It is well worth noting that not only do mescaline-containing cacti have well-documented and legitimate uses in spiritual healing practices in the countries from which they originate, they also have been documented to be a positive social influence in cultures where these uses are respected. Also, Lophophora species are critically endangered in their natural range, and any move to seize and destroy plants from growers would be a grave error. Australia’s cactus collections constitute scientifically and aesthetically valuable genetic storehouses that have, in many cases, been growing in this country for approximately 100 years. In any case, I have found no evidence of any illicit market in mescaline extracted from cacti, and if one exists it must be on such a tiny scale that it is of no practical concern. Some tiny minority of Australians certainly consume some of these cacti occasionally in private, but there is no evidence of any social or personal harm resulting. In fact, it has become clear through conversations and research that even amongst people who enjoy psychotropic drugs, mescaline-containing cacti are not popular, and are unlikely to ever become popular, because people dislike consuming large amounts of slimy, very bad-tasting cactus flesh that will make them nauseous and vomit. Regarding pure mescaline itself, which is reportedly difficult to extract from cacti and also likely to induce nausea and vomiting, the known level of use from drug surveys is tiny. Of that tiny group, many reports of its use consist of people who thought they had been sold mescaline, but were actually sold LSD. This means the actual level of illicit use of purified mescaline is on such a miniscule scale that it should be of no practical concern.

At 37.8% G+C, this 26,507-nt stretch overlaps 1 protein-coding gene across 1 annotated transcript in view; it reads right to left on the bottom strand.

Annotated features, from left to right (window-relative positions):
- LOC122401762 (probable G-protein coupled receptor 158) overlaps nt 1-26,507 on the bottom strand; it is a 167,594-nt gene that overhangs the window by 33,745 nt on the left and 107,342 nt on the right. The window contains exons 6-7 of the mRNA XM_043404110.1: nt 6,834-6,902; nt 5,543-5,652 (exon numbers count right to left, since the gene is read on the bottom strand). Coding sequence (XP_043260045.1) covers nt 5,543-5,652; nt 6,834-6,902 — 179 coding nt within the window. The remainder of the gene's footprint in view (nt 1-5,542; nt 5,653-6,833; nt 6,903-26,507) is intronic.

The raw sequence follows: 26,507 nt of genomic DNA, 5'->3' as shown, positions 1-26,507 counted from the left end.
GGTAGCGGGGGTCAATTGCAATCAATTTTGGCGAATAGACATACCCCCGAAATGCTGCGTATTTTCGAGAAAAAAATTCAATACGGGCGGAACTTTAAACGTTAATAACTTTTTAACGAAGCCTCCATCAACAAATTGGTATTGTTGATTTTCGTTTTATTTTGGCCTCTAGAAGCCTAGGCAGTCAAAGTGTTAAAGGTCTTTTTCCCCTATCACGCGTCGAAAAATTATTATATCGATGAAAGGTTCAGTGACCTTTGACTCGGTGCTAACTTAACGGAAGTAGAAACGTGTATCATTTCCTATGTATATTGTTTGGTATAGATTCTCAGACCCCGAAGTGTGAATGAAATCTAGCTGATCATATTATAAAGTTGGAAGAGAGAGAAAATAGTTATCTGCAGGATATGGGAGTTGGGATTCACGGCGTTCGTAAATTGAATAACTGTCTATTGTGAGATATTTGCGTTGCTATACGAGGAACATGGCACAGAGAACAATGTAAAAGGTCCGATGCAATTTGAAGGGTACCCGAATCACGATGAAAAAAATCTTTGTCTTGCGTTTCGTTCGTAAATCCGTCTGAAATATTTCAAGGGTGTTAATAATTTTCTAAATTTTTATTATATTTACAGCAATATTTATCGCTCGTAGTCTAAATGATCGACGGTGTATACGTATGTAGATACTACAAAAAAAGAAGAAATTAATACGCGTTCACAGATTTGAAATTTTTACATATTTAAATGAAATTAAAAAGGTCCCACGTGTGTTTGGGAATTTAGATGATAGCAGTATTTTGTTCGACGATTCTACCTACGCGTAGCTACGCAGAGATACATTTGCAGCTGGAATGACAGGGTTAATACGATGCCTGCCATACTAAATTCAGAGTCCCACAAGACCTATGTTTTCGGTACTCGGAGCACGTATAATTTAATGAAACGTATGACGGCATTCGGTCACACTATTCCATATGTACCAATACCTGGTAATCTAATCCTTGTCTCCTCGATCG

Nurseries would also be negatively affected, from specialist cactus nurseries to big chain stores such as Mitre 10. As already stated, many of the affected plants are very popular in horticulture and have been cultivated in this country for roughly a century.